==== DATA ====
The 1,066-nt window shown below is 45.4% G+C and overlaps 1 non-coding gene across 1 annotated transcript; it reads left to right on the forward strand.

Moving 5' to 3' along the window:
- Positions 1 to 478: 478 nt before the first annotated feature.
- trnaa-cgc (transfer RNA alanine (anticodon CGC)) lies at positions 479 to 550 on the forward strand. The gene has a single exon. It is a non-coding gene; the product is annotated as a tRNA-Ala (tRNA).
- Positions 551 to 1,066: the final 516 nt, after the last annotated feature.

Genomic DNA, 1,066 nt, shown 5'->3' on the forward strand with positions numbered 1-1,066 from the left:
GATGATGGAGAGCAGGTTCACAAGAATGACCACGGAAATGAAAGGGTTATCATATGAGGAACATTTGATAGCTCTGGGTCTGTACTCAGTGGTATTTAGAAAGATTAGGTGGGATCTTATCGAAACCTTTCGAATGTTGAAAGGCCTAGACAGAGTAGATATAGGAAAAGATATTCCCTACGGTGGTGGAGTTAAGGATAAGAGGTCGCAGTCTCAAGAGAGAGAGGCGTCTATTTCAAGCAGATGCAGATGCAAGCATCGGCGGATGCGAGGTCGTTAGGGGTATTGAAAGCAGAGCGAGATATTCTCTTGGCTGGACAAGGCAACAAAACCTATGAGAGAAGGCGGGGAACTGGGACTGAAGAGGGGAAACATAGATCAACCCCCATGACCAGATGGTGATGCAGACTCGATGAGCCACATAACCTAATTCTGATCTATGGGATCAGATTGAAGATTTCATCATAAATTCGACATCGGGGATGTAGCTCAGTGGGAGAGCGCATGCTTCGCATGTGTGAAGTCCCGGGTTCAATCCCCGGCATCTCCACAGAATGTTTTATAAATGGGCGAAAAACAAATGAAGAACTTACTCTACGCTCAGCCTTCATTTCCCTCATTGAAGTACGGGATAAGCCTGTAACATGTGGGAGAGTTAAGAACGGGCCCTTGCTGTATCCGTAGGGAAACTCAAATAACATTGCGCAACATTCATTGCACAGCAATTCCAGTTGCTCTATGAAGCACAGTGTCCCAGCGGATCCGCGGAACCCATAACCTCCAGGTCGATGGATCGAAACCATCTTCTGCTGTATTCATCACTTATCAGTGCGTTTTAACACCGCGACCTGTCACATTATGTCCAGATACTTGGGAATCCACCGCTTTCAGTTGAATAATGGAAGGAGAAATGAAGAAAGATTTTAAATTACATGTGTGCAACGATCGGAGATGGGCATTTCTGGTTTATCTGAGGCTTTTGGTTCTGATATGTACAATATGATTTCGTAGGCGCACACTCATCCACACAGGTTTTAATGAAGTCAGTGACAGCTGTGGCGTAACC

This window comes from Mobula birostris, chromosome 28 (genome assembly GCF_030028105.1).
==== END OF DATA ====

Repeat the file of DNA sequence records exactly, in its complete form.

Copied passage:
The 1,066-nt window shown below is 45.4% G+C and overlaps 1 non-coding gene across 1 annotated transcript; it reads left to right on the forward strand.

Moving 5' to 3' along the window:
- Positions 1 to 478: 478 nt before the first annotated feature.
- trnaa-cgc (transfer RNA alanine (anticodon CGC)) lies at positions 479 to 550 on the forward strand. The gene has a single exon. It is a non-coding gene; the product is annotated as a tRNA-Ala (tRNA).
- Positions 551 to 1,066: the final 516 nt, after the last annotated feature.

Genomic DNA, 1,066 nt, shown 5'->3' on the forward strand with positions numbered 1-1,066 from the left:
GATGATGGAGAGCAGGTTCACAAGAATGACCACGGAAATGAAAGGGTTATCATATGAGGAACATTTGATAGCTCTGGGTCTGTACTCAGTGGTATTTAGAAAGATTAGGTGGGATCTTATCGAAACCTTTCGAATGTTGAAAGGCCTAGACAGAGTAGATATAGGAAAAGATATTCCCTACGGTGGTGGAGTTAAGGATAAGAGGTCGCAGTCTCAAGAGAGAGAGGCGTCTATTTCAAGCAGATGCAGATGCAAGCATCGGCGGATGCGAGGTCGTTAGGGGTATTGAAAGCAGAGCGAGATATTCTCTTGGCTGGACAAGGCAACAAAACCTATGAGAGAAGGCGGGGAACTGGGACTGAAGAGGGGAAACATAGATCAACCCCCATGACCAGATGGTGATGCAGACTCGATGAGCCACATAACCTAATTCTGATCTATGGGATCAGATTGAAGATTTCATCATAAATTCGACATCGGGGATGTAGCTCAGTGGGAGAGCGCATGCTTCGCATGTGTGAAGTCCCGGGTTCAATCCCCGGCATCTCCACAGAATGTTTTATAAATGGGCGAAAAACAAATGAAGAACTTACTCTACGCTCAGCCTTCATTTCCCTCATTGAAGTACGGGATAAGCCTGTAACATGTGGGAGAGTTAAGAACGGGCCCTTGCTGTATCCGTAGGGAAACTCAAATAACATTGCGCAACATTCATTGCACAGCAATTCCAGTTGCTCTATGAAGCACAGTGTCCCAGCGGATCCGCGGAACCCATAACCTCCAGGTCGATGGATCGAAACCATCTTCTGCTGTATTCATCACTTATCAGTGCGTTTTAACACCGCGACCTGTCACATTATGTCCAGATACTTGGGAATCCACCGCTTTCAGTTGAATAATGGAAGGAGAAATGAAGAAAGATTTTAAATTACATGTGTGCAACGATCGGAGATGGGCATTTCTGGTTTATCTGAGGCTTTTGGTTCTGATATGTACAATATGATTTCGTAGGCGCACACTCATCCACACAGGTTTTAATGAAGTCAGTGACAGCTGTGGCGTAACC

This window comes from Mobula birostris, chromosome 28 (genome assembly GCF_030028105.1).